Former US vice president Dick Cheney, who has a long history of heart problems, was hospitalised on Monday after experiencing chest pains, his office said.
The controversial Republican figure, who has been on the offensive against President Barack Obama's administration for months, was "resting comfortably" at George Washington University Hospital in the US capital and his doctors were evaluating the situation, his office said in a statement.
Hospital doctors told NBC News that the former vice president was stable and may receive additional treatment on Tuesday.
The television network said Cheney, 69, apparently received an angiogram test so that doctors could look into his coronary arteries, and that the results showed he may need more treatment.
"We don't know what the plan is," one physician told NBC News.
As recently as February 14, the hawkish architect of former president George W. Bush's "war on terror" said he still supported waterboarding and suggested it could have been used on Nigerian jet bomb suspect Umar Farouk Abdulmutallab.
And in a surprise appearance at a meeting of the Conservative Political Action Conference last Thursday, Cheney boldly declared that Obama would be a "one-term president."
He also predicted that "2010 is going to be a great year for Republicans," with Democrats bracing for losses during crucial mid-term elections in November.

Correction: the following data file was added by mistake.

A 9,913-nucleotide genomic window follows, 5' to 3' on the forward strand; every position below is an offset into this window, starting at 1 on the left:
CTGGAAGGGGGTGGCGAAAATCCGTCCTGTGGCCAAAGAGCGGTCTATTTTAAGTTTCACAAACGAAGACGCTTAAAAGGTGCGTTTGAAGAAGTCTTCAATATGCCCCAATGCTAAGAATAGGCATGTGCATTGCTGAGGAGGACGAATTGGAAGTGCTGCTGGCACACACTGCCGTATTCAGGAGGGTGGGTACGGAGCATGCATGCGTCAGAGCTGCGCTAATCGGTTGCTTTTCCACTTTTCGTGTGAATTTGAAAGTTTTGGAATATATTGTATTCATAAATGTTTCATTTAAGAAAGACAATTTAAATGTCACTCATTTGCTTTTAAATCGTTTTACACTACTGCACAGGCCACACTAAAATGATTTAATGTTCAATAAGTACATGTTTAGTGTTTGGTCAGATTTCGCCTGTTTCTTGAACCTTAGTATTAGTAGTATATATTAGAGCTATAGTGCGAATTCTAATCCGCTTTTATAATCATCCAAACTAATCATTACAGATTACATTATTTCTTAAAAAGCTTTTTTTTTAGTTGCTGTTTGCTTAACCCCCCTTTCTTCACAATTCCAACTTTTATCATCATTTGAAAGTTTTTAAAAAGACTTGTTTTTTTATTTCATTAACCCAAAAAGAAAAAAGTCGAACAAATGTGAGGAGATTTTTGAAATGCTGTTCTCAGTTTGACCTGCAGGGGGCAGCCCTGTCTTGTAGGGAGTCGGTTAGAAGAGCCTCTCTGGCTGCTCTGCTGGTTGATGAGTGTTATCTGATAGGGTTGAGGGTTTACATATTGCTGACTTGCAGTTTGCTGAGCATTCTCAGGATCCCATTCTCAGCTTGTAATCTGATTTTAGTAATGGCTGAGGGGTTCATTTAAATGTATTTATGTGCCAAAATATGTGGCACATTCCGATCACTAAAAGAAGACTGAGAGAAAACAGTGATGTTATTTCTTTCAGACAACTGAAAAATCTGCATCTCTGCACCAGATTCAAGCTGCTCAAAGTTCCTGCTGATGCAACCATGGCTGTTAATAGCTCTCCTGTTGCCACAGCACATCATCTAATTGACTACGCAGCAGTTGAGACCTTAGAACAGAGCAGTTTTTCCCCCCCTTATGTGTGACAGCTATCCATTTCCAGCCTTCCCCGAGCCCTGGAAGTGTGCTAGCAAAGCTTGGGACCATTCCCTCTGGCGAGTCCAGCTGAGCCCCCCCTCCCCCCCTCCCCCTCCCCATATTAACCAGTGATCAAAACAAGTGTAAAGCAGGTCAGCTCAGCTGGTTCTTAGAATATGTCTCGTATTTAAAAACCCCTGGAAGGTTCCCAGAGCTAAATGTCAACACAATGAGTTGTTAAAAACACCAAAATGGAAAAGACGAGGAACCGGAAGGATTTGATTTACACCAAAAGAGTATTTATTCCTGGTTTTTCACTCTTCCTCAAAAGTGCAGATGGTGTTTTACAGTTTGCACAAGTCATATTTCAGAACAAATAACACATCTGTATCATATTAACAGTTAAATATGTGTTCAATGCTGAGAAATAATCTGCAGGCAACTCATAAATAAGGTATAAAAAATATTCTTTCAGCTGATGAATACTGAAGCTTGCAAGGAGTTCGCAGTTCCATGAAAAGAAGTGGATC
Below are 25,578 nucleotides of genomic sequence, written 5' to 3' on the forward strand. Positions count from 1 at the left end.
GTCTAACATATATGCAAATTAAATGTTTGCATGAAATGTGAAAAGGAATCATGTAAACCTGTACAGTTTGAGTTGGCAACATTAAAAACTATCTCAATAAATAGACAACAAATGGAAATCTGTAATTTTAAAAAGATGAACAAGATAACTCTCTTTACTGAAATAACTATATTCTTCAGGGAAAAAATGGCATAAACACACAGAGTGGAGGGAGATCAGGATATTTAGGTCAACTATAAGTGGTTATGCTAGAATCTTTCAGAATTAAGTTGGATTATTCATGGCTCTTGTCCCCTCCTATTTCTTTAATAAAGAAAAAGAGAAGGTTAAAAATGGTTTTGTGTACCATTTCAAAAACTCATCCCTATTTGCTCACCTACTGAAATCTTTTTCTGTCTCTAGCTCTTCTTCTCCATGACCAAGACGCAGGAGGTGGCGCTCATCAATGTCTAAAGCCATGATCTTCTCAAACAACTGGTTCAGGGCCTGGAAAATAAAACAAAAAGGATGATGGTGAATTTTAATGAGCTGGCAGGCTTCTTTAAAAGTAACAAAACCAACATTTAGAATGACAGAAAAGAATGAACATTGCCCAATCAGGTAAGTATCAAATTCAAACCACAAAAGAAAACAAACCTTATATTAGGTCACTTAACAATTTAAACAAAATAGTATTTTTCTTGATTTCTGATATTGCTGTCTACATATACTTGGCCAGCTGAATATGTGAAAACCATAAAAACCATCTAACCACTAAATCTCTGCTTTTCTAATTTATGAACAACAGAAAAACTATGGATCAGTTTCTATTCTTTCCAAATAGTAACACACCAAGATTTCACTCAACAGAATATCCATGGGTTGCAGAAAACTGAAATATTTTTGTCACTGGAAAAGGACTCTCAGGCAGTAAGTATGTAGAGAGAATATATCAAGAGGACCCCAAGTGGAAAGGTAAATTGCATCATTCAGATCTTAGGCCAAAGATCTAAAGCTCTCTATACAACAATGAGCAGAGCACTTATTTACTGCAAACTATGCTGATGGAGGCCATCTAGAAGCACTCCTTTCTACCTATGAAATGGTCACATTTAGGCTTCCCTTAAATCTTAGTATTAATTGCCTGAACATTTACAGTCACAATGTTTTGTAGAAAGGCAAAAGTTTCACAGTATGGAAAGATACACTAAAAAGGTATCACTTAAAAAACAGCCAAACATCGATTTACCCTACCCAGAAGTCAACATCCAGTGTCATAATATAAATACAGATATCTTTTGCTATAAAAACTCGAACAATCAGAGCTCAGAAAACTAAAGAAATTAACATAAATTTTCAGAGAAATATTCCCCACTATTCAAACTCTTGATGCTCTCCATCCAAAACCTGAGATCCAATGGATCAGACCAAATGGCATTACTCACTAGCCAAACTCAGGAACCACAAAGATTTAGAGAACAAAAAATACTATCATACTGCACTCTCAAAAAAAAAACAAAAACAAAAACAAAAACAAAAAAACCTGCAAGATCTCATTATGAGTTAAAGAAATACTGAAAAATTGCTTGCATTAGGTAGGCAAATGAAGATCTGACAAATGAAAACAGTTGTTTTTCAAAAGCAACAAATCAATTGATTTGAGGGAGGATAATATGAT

Cheney, who has had four heart attacks since 1978 and had a pacemaker installed in his chest in 2001, was scheduled to meet with former president George W. Bush and other staffers from the Bush administration in Washington on Friday for the first time since they left office in January 2009.
During his third heart attack, Cheney underwent quadruple bypass surgery. His fourth and most recent came in 2000, when he and Bush were elected to the White House.
The battery for Cheney's pacemaker was replaced in 2007 and the entire device was later replaced. He has undergone two artery-clearing angioplasties and been treated twice with electrical shocks for atrial fibrillation, an abnormal heart rhythm that places him at risk of a stroke if not treated.
In 2005, he underwent surgery for an arterial aneurysm on the back of each of his knees.
But despite his persistent health problems, Cheney, who has served four US presidents, emerged as one of the country's most powerful vice presidents and a champion of the Republican right wing.
A principal architect of the war in Iraq and a darling of hardline conservatives, he wielded behind-the-scenes influence in the Bush administration.
Despite his health woes being consistently thrown into the spotlight, Cheney kept pushing on with his duties when in office and has since attacked Obama and his fellow Democrats for being alarmingly naive on national security.
He has also lashed out at his successor, Vice President Joe Biden, calling him "dead wrong" for declaring that another attack on the scale of September 11, 2001 was "unlikely."